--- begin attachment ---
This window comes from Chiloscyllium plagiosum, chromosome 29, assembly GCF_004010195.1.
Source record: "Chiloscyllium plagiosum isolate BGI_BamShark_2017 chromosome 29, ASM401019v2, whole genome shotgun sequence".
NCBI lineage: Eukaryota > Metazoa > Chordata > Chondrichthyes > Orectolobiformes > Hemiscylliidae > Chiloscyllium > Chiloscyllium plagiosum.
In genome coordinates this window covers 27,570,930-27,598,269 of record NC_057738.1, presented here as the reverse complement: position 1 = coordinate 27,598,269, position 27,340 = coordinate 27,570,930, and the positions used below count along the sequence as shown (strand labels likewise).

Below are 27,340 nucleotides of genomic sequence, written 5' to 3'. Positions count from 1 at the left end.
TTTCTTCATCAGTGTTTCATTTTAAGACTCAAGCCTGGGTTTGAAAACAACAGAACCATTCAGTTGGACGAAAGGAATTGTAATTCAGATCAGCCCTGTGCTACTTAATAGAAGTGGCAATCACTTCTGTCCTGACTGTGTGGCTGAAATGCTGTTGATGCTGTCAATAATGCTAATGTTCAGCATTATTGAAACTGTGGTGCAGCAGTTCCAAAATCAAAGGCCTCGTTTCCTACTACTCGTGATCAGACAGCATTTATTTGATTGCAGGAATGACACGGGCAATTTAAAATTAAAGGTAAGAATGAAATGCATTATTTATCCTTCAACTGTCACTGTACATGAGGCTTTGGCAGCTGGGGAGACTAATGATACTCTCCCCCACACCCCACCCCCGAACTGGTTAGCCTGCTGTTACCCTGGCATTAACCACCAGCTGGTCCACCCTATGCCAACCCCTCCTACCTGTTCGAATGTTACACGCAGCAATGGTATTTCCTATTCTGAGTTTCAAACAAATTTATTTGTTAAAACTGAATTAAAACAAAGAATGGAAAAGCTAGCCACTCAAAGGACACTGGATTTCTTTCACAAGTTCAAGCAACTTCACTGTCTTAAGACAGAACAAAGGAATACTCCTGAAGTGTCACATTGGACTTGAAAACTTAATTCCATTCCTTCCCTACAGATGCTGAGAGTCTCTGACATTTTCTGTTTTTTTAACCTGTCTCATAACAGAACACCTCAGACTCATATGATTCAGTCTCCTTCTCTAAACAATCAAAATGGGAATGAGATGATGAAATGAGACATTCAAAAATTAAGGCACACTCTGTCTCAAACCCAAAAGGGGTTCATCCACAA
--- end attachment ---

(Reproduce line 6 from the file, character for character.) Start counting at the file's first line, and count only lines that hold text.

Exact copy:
TTTCTTCATCAGTGTTTCATTTTAAGACTCAAGCCTGGGTTTGAAAACAACAGAACCATTCAGTTGGACGAAAGGAATTGTAATTCAGATCAGCCCTGTGCTACTTAATAGAAGTGGCAATCACTTCTGTCCTGACTGTGTGGCTGAAATGCTGTTGATGCTGTCAATAATGCTAATGTTCAGCATTATTGAAACTGTGGTGCAGCAGTTCCAAAATCAAAGGCCTCGTTTCCTACTACTCGTGATCAGACAGCATTTATTTGATTGCAGGAATGACACGGGCAATTTAAAATTAAAGGTAAGAATGAAATGCATTATTTATCCTTCAACTGTCACTGTACATGAGGCTTTGGCAGCTGGGGAGACTAATGATACTCTCCCCCACACCCCACCCCCGAACTGGTTAGCCTGCTGTTACCCTGGCATTAACCACCAGCTGGTCCACCCTATGCCAACCCCTCCTACCTGTTCGAATGTTACACGCAGCAATGGTATTTCCTATTCTGAGTTTCAAACAAATTTATTTGTTAAAACTGAATTAAAACAAAGAATGGAAAAGCTAGCCACTCAAAGGACACTGGATTTCTTTCACAAGTTCAAGCAACTTCACTGTCTTAAGACAGAACAAAGGAATACTCCTGAAGTGTCACATTGGACTTGAAAACTTAATTCCATTCCTTCCCTACAGATGCTGAGAGTCTCTGACATTTTCTGTTTTTTTAACCTGTCTCATAACAGAACACCTCAGACTCATATGATTCAGTCTCCTTCTCTAAACAATCAAAATGGGAATGAGATGATGAAATGAGACATTCAAAAATTAAGGCACACTCTGTCTCAAACCCAAAAGGGGTTCATCCACAA